While not being definitive proof of fraud on the part of either the electronic voting machines used in New Hampshire or the human ballot counters, it seems like there is a general discrepancy in the percentage of votes won by senators Clinton and Obama in the primary. In towns that use electronic voting machines, Clinton experienced an advantage, and in towns that hand-count their ballots, Obama experienced an advantage. The other candidates also experienced advantages in one type of voting machine or the other, but the percentages were much closer to zero. I haven't figured out the statistical significance of these numbers, so it could be attributed to random noise. However, I am skeptical of that since the candidates with a higher overall vote count experienced higher discrepancies between electronic and hand-counted ballots, whereas I would think the reverse would hold if it was simply 'background noise'. All the more reason to insist that all electronic voting machines implement a voter-verified paper record of votes.

2008 New Hampshire State Primary Results

After doing some very simple analysis on the numbers, I've found the following:

Of the 135 towns that used paper ballots, Clinton beat Obama in 47 of them (~35%)
Of the 100 towns that used electronic ballots, Clinton beat Obama in 59 of them (59%)

So, in districts that use electronic ballots, Clinton beat Obama almost twice as often as she did in districts that use paper ballots.

Wednesday, January 09, 2008


Despite the fact that I started using Google as my homepage because it was little more than a search box on a plain white background, I've been using the 'iGoogle' homepage for a while now. It lets you customize the page somewhat with themes, but almost all of the themes are cutesy: little cartoon animals doing something different depending on the time of day, making tea, gathering berries, what have you. Google is finally trying to break into the adults-who-don't-have-hello-kitty-pencil-bags market, and added a 'Solar System' theme. Different picture depending on the day, quite tasteful in my opinion. They have images of the Sun, Mercury, Venus, Earth, the Moon, Mars, Jupiter, Saturn, Uranus, and Neptune. No Pluto, no asteroids or comets, none of the jovian moons (or any moon other than THE moon for that matter,) but still a nice spread. They have 10 images, but there are only 7 days in the week, and I'm guessing that some of them are either unused, or not every day of the week will be the same from week to week.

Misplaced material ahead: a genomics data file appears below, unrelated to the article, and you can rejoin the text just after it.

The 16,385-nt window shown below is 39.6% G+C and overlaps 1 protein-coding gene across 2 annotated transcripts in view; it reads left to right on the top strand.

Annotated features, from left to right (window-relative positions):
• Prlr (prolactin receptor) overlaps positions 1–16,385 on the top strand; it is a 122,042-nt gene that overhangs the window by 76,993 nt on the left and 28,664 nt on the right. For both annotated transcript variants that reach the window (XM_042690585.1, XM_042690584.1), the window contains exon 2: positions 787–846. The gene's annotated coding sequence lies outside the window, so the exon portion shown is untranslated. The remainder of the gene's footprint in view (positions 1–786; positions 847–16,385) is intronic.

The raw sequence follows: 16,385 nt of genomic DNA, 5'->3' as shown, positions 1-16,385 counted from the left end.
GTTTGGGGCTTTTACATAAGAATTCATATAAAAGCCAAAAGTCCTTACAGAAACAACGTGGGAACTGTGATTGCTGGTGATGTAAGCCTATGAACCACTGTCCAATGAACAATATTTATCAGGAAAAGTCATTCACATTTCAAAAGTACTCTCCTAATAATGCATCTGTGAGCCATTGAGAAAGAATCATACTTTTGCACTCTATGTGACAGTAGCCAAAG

Wednesday, November 07, 2007


I've been digging around some, and have failed to see this information demonstrated, at least not in a way that I could identify, so...

I propose the following:

For all p, p being a safe prime (with a corresponding Sophie Germain prime s,) implies that for all y in [2, p-1], y^s mod p is either 1 or p-1.

Furthermore, a discrete logarithm only exists under the following circumstances:

  • 0^k = z mod p is only true for z = 0, with k in {1, 2, 3, ...}
  • 1^k = z mod p is only true for z = 1, with k in {1, 2, 3, ...}
  • (p-1)^k = z mod p is only true for z in {1, p-1}.
    (p-1)^k = p-1 mod p for all odd k values, and
    (p-1)^k = 1 mod p for all even k values.
  • Otherwise, let y be in [2, p-2]:

    • if y^s = p-1 mod p:
      for all z in [1, p-1], there is some k such that y^k = z mod p.
      Let the set of all such y values be represented as Y.
    • if y^s = 1 mod p:
      y^k = z mod p has a solution k if and only if p - z is in Y.

I have managed to show that this is true for all safe primes under one thousand, I just need to figure out how to prove it for all safe primes. Hopefully there will be more to come here.

For a follow up, here's an interesting chart showing this information for the safe prime 11. The columns represent the y values, the rows represent the z values, and the numbers in the cells (if present) represent the k values. The relevant Sophie-Germain prime powers are highlighted in green.

2007/11/08: Here's a similar chart for the safe primes 5 and 7:

Compare these against a non safe-prime (not even prime) base 12:

I've written a program to show these tables, available here